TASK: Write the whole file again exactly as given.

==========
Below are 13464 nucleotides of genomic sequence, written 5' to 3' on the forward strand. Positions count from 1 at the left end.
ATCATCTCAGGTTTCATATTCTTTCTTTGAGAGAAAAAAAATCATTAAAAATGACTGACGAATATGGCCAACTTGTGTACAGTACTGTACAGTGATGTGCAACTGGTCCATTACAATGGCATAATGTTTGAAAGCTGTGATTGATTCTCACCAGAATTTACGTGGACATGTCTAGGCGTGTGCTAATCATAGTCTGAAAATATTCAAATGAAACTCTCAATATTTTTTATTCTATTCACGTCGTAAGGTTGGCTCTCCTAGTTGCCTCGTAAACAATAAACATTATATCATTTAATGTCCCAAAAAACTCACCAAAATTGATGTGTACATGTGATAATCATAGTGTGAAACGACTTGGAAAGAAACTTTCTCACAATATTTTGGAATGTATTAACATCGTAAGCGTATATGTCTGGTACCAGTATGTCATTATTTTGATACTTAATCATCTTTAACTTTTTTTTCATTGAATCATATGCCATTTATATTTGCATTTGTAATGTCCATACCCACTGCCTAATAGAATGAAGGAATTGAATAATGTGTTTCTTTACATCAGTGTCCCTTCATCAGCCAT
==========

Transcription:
Below are 13464 nucleotides of genomic sequence, written 5' to 3' on the forward strand. Positions count from 1 at the left end.
ATCATCTCAGGTTTCATATTCTTTCTTTGAGAGAAAAAAAATCATTAAAAATGACTGACGAATATGGCCAACTTGTGTACAGTACTGTACAGTGATGTGCAACTGGTCCATTACAATGGCATAATGTTTGAAAGCTGTGATTGATTCTCACCAGAATTTACGTGGACATGTCTAGGCGTGTGCTAATCATAGTCTGAAAATATTCAAATGAAACTCTCAATATTTTTTATTCTATTCACGTCGTAAGGTTGGCTCTCCTAGTTGCCTCGTAAACAATAAACATTATATCATTTAATGTCCCAAAAAACTCACCAAAATTGATGTGTACATGTGATAATCATAGTGTGAAACGACTTGGAAAGAAACTTTCTCACAATATTTTGGAATGTATTAACATCGTAAGCGTATATGTCTGGTACCAGTATGTCATTATTTTGATACTTAATCATCTTTAACTTTTTTTTCATTGAATCATATGCCATTTATATTTGCATTTGTAATGTCCATACCCACTGCCTAATAGAATGAAGGAATTGAATAATGTGTTTCTTTACATCAGTGTCCCTTCATCAGCCAT